DOJ military voting enforcement: failed to give the full measure of their devotion
The mess surrounding 2010 military voting rights enforcement is coming to a rotten conclusion. On Friday the DOJ announced settlements against states that were not in compliance with the MOVE Act. Friday was the day before ballots were required to go overseas to military voters. In some of the settlements, the ballots aren’t going to go on time.
These Friday news releases are becoming a pattern.
On Friday, the Justice Department reached agreements with Hawaii, Colorado, D.C. and the Virgin Islands in response to their failure to comply with the MOVE Act. MOVE requires ballots to go 45 days in advance of the election – there are no exceptions in the law, no ability for DOJ to rewrite the law. These jurisdictions have been out of compliance since their legislatures went out of session without fixing their laws. Justice took no action – except to wait.
Hawaii and the other states entered into a sweetheart settlement with Justice Friday that allowed them to ignore the MOVE Act while other states like Florida and Vermont took steps to come into compliance with the new law. Worst of all, Justice undermined the decision of the Pentagon to deny these states waivers – and rewrote the will of Congress and changed the law on their own, reducing the time period below 45 days that states must send out ballots.
Instead of mailing ballots 45 days before the election – Justice effectively rewrote the law and allowed ballots in D.C. to mail out 29 days in advance, 16 days fewer that Congress required. In the Virgin Islands, it is 30 days in advance. In Hawaii, Justice rewrote the law and allowed ballots to go out 39 days in advance.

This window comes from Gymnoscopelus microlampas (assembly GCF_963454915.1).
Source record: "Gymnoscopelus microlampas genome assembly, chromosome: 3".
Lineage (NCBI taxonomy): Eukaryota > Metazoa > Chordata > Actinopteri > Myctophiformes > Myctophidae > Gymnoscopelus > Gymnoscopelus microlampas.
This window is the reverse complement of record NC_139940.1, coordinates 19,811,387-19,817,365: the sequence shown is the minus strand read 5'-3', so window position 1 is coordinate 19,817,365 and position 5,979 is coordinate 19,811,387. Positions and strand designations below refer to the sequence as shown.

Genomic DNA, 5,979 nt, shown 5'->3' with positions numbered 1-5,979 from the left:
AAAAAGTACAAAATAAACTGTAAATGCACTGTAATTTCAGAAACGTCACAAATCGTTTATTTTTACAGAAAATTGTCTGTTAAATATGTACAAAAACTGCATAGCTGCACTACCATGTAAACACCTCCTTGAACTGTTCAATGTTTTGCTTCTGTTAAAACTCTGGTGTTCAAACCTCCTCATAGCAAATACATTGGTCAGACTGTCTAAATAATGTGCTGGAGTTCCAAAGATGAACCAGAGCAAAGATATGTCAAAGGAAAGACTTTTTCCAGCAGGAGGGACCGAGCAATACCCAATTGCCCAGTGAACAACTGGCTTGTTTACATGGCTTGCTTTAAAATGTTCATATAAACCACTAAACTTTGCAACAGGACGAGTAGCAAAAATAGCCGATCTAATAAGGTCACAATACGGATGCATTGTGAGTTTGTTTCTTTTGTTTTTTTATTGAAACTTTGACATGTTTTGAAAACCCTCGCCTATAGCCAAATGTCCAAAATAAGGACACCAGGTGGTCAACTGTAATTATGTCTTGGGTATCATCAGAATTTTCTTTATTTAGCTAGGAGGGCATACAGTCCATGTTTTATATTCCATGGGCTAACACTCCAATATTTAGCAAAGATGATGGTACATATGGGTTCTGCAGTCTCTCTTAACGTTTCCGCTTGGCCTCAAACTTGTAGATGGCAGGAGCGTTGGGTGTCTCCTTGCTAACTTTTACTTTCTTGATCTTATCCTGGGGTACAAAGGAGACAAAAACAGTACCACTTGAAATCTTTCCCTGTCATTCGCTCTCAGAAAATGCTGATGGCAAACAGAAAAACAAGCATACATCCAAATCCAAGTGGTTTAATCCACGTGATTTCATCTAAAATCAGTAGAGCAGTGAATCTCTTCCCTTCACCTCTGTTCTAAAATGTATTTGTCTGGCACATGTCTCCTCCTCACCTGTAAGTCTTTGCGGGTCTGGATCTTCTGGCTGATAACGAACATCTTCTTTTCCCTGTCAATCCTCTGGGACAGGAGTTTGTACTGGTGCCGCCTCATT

In response to Keystone Cops enforcement of military voting rights at the DOJ, Texas Senator John Cornyn has blocked the nomination of the Number Two man at Justice, James Cole. The administration was desperate to see Cole confirmed last summer, but upon learning about the mess simmering at the Justice Department, Cornyn blocked the nomination. Cornyn should keep the hold in place until the 2011 Election Assistance Commission report data are available which will let everyone know how bad the mess is or isn’t. It will track the number of ballots that were requested and successfully returned, or didn’t get counted. Only after of a review of this data should the hold be lifted.
Could Justice have done something differently to protect military voters? Lots. For starters, DOJ never provided input to the draft Pentagon waiver guidance to the states. The waiver guidance should have been in place in June so states would know whether a waiver might be available, or not. It would have allowed states that relied on a waiver, like Hawaii or Alaska, to cure the defects well before the eve of the disaster in late August. Instead, a voting section manager never provided a written response to the Pentagon’s request to review the waiver guidance, and no guidance was ever issued as a result. In the real world, that would lead to a firing. But we all know the government isn’t the real world.